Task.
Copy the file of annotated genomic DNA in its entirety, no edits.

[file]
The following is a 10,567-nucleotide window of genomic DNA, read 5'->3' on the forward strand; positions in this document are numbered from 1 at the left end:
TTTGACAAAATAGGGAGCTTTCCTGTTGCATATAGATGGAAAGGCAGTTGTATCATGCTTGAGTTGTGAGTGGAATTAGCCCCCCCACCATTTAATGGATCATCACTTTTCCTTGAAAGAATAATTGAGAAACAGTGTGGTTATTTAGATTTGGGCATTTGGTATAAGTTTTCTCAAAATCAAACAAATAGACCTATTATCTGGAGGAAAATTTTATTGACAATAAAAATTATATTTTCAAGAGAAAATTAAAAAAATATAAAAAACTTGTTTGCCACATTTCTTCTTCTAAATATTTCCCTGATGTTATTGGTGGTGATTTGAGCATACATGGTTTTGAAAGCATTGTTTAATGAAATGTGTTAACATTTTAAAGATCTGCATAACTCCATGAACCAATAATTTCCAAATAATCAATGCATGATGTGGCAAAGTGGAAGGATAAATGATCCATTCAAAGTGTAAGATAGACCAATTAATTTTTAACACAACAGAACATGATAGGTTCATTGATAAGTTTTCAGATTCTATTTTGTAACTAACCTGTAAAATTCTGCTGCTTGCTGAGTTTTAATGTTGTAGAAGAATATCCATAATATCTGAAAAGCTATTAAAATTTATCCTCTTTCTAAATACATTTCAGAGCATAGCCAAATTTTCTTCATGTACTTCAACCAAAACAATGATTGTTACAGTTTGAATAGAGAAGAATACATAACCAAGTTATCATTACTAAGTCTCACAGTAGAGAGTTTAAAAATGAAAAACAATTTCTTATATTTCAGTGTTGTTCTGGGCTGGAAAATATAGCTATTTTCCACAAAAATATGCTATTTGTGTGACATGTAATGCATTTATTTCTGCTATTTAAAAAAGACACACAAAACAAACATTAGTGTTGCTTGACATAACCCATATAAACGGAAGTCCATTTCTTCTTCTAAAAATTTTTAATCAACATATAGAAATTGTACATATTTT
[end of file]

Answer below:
The following is a 10,567-nucleotide window of genomic DNA, read 5'->3' on the forward strand; positions in this document are numbered from 1 at the left end:
TTTGACAAAATAGGGAGCTTTCCTGTTGCATATAGATGGAAAGGCAGTTGTATCATGCTTGAGTTGTGAGTGGAATTAGCCCCCCCACCATTTAATGGATCATCACTTTTCCTTGAAAGAATAATTGAGAAACAGTGTGGTTATTTAGATTTGGGCATTTGGTATAAGTTTTCTCAAAATCAAACAAATAGACCTATTATCTGGAGGAAAATTTTATTGACAATAAAAATTATATTTTCAAGAGAAAATTAAAAAAATATAAAAAACTTGTTTGCCACATTTCTTCTTCTAAATATTTCCCTGATGTTATTGGTGGTGATTTGAGCATACATGGTTTTGAAAGCATTGTTTAATGAAATGTGTTAACATTTTAAAGATCTGCATAACTCCATGAACCAATAATTTCCAAATAATCAATGCATGATGTGGCAAAGTGGAAGGATAAATGATCCATTCAAAGTGTAAGATAGACCAATTAATTTTTAACACAACAGAACATGATAGGTTCATTGATAAGTTTTCAGATTCTATTTTGTAACTAACCTGTAAAATTCTGCTGCTTGCTGAGTTTTAATGTTGTAGAAGAATATCCATAATATCTGAAAAGCTATTAAAATTTATCCTCTTTCTAAATACATTTCAGAGCATAGCCAAATTTTCTTCATGTACTTCAACCAAAACAATGATTGTTACAGTTTGAATAGAGAAGAATACATAACCAAGTTATCATTACTAAGTCTCACAGTAGAGAGTTTAAAAATGAAAAACAATTTCTTATATTTCAGTGTTGTTCTGGGCTGGAAAATATAGCTATTTTCCACAAAAATATGCTATTTGTGTGACATGTAATGCATTTATTTCTGCTATTTAAAAAAGACACACAAAACAAACATTAGTGTTGCTTGACATAACCCATATAAACGGAAGTCCATTTCTTCTTCTAAAAATTTTTAATCAACATATAGAAATTGTACATATTTT